Zimbabwe Releases Jailed U.S. Church Aid Workers on Bail

Four American health volunteers from a California church were released on bail Monday after being arrested and jailed for treating AIDS patients without proper medical paperwork.

The aid workers paid the $200 bail and were ordered to stay at their Mother of Peace Orphanage in the town of Mutoko, outside the capital Harare, until their next court appearance on Sept. 27.

The four Americans are members of Allen Temple AIDS Ministry in Oakland, Calif., and had treated over 3,000 patients in the past week, reported the group's lawyer, Jonathan Samukange.

 "They were arrested in the scope of their duty," the defense attorney told The Associated Pres. "I am very embarrassed by the actions of our government in arresting people who are doing charity work. They are Christians … not criminals."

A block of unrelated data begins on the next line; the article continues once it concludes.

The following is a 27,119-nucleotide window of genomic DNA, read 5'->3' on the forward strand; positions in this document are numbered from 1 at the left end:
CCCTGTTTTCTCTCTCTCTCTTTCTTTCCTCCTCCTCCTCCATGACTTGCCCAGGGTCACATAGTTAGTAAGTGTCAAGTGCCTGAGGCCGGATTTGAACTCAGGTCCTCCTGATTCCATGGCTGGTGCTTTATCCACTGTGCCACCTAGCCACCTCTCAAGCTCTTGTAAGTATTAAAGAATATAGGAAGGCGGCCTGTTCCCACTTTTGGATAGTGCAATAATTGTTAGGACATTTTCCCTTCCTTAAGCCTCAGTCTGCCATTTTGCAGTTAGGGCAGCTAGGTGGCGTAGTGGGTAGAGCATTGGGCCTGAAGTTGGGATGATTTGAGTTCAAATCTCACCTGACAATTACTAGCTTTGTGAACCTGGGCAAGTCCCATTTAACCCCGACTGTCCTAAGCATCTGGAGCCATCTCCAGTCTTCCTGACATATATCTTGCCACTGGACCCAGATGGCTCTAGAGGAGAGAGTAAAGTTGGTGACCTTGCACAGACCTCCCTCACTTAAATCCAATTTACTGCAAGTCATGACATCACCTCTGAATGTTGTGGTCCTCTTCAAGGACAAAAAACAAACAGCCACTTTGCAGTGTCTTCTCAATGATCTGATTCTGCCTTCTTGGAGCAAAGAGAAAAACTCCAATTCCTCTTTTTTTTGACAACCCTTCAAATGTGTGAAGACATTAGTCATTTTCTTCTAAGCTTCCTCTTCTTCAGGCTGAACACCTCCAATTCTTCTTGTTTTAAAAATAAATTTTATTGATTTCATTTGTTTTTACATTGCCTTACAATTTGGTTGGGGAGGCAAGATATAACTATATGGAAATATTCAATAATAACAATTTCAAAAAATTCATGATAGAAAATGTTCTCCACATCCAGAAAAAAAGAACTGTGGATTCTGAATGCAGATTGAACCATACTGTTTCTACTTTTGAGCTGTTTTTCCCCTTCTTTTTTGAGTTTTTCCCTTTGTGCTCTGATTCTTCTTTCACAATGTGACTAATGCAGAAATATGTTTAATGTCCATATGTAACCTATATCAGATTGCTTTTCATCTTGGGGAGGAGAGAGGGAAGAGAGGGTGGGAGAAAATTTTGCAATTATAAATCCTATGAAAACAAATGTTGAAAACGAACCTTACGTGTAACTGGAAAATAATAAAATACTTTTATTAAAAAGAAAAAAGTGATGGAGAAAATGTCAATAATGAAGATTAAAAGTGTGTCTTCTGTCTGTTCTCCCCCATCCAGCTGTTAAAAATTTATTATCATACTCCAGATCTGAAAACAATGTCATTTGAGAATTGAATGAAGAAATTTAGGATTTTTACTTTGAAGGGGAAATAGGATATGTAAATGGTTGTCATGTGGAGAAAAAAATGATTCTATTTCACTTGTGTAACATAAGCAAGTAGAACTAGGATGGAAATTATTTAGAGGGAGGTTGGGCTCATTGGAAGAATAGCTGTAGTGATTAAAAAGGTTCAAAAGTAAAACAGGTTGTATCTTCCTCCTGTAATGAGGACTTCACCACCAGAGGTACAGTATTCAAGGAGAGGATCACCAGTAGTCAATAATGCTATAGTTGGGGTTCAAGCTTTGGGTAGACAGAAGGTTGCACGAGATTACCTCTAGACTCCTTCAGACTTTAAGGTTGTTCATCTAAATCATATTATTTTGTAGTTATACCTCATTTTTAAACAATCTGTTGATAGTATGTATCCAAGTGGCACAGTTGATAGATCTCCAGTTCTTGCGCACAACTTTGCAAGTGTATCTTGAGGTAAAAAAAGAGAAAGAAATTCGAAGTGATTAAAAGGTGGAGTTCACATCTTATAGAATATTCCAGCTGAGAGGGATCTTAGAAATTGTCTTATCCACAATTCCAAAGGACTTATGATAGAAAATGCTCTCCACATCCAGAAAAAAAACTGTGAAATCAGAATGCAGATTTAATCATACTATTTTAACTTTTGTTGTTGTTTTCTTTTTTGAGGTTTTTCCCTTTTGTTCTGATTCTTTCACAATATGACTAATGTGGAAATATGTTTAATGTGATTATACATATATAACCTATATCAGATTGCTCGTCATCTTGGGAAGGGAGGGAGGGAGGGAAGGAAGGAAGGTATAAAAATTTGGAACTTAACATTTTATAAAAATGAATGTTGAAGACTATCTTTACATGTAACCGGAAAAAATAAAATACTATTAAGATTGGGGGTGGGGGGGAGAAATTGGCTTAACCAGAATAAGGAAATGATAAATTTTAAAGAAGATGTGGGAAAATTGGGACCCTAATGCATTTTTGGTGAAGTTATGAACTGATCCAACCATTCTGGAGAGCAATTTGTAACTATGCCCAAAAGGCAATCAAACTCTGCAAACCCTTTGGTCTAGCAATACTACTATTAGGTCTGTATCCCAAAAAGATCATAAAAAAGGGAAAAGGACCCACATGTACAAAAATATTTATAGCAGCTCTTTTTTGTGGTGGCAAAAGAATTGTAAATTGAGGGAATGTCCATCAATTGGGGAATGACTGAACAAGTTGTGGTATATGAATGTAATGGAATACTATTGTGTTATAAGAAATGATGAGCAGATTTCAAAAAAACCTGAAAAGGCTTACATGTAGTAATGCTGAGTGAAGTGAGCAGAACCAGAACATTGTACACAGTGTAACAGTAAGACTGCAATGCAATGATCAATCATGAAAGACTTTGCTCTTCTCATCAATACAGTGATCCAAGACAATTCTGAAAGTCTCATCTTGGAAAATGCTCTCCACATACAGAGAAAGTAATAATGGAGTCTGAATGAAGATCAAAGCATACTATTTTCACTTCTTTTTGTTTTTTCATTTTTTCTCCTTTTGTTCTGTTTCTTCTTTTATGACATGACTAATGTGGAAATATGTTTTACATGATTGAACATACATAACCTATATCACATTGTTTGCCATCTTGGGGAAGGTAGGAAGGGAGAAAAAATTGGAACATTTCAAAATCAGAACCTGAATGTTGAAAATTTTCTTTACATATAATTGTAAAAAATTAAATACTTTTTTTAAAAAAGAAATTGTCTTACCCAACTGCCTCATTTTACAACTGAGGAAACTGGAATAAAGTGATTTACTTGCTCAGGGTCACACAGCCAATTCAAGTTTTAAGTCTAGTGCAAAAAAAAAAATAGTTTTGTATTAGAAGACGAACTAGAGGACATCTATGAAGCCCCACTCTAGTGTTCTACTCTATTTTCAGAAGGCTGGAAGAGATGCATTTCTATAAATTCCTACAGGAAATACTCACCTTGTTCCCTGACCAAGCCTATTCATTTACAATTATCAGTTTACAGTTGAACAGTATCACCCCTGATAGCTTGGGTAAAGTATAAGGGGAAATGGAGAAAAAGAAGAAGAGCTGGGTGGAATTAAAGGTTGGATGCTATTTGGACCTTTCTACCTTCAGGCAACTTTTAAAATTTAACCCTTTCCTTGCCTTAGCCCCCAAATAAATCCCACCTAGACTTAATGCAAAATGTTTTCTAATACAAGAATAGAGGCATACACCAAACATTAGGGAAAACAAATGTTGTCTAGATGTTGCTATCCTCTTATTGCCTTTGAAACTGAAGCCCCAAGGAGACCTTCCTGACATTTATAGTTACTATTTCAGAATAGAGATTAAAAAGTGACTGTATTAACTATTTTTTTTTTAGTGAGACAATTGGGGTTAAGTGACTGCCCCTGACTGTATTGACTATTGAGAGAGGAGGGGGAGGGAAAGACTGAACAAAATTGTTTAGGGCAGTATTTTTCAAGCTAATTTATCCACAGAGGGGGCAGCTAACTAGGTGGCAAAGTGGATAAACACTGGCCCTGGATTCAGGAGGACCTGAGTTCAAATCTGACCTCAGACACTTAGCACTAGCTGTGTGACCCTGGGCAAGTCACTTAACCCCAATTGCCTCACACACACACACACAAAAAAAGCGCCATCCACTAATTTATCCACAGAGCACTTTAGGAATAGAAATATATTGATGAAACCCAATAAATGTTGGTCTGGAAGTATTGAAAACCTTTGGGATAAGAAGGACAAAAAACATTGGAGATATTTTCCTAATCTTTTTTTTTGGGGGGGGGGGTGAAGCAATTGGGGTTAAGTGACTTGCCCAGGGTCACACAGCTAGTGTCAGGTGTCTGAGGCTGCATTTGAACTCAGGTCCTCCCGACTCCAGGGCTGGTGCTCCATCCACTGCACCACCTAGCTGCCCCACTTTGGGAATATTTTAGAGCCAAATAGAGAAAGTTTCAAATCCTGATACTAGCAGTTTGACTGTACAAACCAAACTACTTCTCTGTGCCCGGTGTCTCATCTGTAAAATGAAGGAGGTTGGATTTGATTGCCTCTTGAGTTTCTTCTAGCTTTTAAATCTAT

In total, six members of the medical team, including doctors from Zimbabwe and New Zealand, were arrested Thursday for operating a clinic and dispensing medicines without proper medical licenses.

If convicted, the four U.S. health workers could be fined and deported.

According to the CIA World Factbook, Zimbabwe has the sixth highest percentage of adults (ages 15 to 49) living with HIV/AIDS – 15.3 percent. In total, there are an estimated 1.3 million people living with HIV/AIDS in the country. The HIV crisis has also left some 1.8 million children without one or both their parents.

Besides its high HIV/AIDS rate, Zimbabwe also struggles with food insecurity, political and economic problems. For years the country suffered from excessive hyperinflation and in last 2008 more than 40 percent of the population needed food aid.

The country is, however, showing slight signs of progress under the fragile coalition government between the MDC/Zanu-PF parties.

Its president, Robert Mugabe, has acted as the head of the government since 1980.